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When did my list for Santa Claus become New Year resolutions?

By Dinah Chong Watkins | China Daily | Updated: 2011-12-27 09:28

When did my list for Santa Claus become New Year resolutions?

As a kid, I had lots of toys on my wish list for Santa. But like many Chinese parents, they stuck to what they thought would be most beneficial to my development. Once, I received a Mickey Mouse bubblegum machine filled with red, white and blue gumballs. It required a penny to play it, thus teaching me early in life the meaning of the term "user-pay".

And even though I wanted it as badly as the next puppy-love-struck girl, my mother was not about to buy me the board game Mystery Date, because each time you'd open the little cardboard door, your mystery date turned out to be a white man.

But the toy that I wanted most, the one I looked for every year under the Christmas tree, was an Easy-Bake Oven, a working toy able to pump out miniature cakes and cookies with the eye-searing heat of a 100-watt incandescent light bulb.

I'd dog-ear the page of the toy catalog where the oven was advertised and spend hours picking out the candy colored pre-packaged cake mixes and baking accessories that sought to pry apart a parent's wallet even further. I'd dream that - like the girls in the TV commercial - I'd proudly present the professionally decorated cakes to my family, and they would gleefully applaud my budding husband-catching skills (please note this was the 1970s).

I never did, though, find that Easy-Bake Oven under the tree. But maybe it was for the better because like an innocent romance that never goes beyond the first kiss, I'm left with only the idealized version of what might have been. And I'm still at liberty to conjure up effortless, pain-free fantasies that don't include undercooked cakes, burnt fingers or broken hearts.

Now that I'm an adult, I don't make up wish lists for Santa. No, I tell him quite clearly what I want: "I want you to put the toilet seat down", "Just stop and ask for directions", "I want to take a real holiday; sleeping on Aunt Ada's sofa is no vacation".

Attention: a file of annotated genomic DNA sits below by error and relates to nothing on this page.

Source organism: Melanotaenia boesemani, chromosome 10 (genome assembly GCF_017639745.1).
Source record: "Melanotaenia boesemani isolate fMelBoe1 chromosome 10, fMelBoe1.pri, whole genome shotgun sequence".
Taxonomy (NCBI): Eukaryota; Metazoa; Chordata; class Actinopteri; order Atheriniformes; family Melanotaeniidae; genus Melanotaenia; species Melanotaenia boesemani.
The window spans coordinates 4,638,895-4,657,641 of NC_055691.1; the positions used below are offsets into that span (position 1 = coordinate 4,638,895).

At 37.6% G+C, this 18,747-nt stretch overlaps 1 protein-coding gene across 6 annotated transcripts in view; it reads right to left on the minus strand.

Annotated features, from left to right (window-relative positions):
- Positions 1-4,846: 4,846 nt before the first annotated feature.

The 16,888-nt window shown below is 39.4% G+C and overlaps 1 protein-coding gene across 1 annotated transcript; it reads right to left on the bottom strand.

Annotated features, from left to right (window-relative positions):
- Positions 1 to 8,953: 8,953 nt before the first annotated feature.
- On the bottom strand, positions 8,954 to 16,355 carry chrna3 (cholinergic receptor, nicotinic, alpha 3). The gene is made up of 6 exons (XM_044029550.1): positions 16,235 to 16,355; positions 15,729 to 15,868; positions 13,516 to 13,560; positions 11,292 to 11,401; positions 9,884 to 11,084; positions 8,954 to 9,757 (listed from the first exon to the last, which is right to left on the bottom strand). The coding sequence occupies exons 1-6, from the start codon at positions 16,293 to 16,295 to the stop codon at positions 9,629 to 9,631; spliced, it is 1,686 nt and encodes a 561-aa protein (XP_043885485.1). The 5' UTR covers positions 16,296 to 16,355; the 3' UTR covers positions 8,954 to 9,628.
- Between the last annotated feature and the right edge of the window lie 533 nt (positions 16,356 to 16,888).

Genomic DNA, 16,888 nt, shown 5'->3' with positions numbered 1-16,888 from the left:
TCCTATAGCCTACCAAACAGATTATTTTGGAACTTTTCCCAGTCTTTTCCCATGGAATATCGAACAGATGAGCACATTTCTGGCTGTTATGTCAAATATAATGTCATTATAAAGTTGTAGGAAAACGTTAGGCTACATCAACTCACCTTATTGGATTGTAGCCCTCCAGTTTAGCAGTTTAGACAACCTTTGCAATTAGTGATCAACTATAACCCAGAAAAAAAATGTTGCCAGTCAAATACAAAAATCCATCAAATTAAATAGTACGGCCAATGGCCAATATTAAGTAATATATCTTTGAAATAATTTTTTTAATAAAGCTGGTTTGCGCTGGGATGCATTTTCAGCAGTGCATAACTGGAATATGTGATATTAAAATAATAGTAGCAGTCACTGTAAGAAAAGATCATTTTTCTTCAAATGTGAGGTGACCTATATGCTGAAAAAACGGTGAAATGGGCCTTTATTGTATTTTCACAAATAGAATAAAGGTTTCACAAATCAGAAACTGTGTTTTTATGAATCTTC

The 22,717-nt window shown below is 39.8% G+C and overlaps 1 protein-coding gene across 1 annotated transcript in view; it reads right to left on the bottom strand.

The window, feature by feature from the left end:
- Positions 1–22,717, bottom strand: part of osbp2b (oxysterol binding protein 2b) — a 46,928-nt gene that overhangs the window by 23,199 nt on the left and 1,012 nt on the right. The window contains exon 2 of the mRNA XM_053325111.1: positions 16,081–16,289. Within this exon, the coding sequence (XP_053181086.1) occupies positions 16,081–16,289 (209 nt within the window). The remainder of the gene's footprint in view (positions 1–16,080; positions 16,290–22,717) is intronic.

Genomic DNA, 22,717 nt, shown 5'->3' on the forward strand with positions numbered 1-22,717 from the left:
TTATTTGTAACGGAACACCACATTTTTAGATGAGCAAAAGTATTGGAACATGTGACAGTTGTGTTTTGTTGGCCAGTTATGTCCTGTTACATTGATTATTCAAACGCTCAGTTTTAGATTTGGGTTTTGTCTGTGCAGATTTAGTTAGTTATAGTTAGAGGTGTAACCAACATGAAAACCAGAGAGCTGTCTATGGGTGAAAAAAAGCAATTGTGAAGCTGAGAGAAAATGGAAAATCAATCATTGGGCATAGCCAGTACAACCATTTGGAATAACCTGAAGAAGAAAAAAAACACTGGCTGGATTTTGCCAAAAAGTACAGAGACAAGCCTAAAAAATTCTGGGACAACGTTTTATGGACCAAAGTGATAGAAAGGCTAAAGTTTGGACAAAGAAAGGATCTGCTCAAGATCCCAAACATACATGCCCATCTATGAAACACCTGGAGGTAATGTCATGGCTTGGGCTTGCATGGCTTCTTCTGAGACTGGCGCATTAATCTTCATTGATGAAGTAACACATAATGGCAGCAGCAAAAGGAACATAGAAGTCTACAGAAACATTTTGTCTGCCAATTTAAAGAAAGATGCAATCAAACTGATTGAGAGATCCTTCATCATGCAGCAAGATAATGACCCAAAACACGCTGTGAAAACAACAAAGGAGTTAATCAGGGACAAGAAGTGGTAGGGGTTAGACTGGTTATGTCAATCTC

But I do continue to make an annual Christmas list, only now I call it my New Year's Resolutions. What is it about the yearend that causes us to look inward? Maybe the tradition started in the northernmost countries where the freezing winter temperatures kept people indoors for long stretches at a time. Boxed in and bored, they reflected on ways to make the new year better.

My many resolutions involving exercise have given me a closetful of pristine workout clothes that preceded the fall of the Berlin Wall. When they come up with a fitness routine that doesn't require sweating, burning muscles or gasping for air like a hungry carp, sign me up. I have vowed to eat healthier, incorporating more organics into my diet. But with the authenticity of local producers' methods in question, I can guarantee a healthier diet by cutting down my weekly intake of half a dozen Krispy Kreme donuts to just three or maybe four.

There are other resolutions I have like trying to be a nicer person, but like the Easy-Bake Oven, it's all so much easier to dream about an idealized version than taking the hard steps into making it a reality.

So are New Year resolutions better left undone? In 2012, I see myself sprinting through the Beijing Great Wall marathon in record time, waking up every morning with a raw wheatgrass-kale-spirulina smoothie and playing under rainbow-streaked cornfields with not-yet-housebroken toddlers and puppies. On second thought, I think I'll stick to my good old 2011 model.

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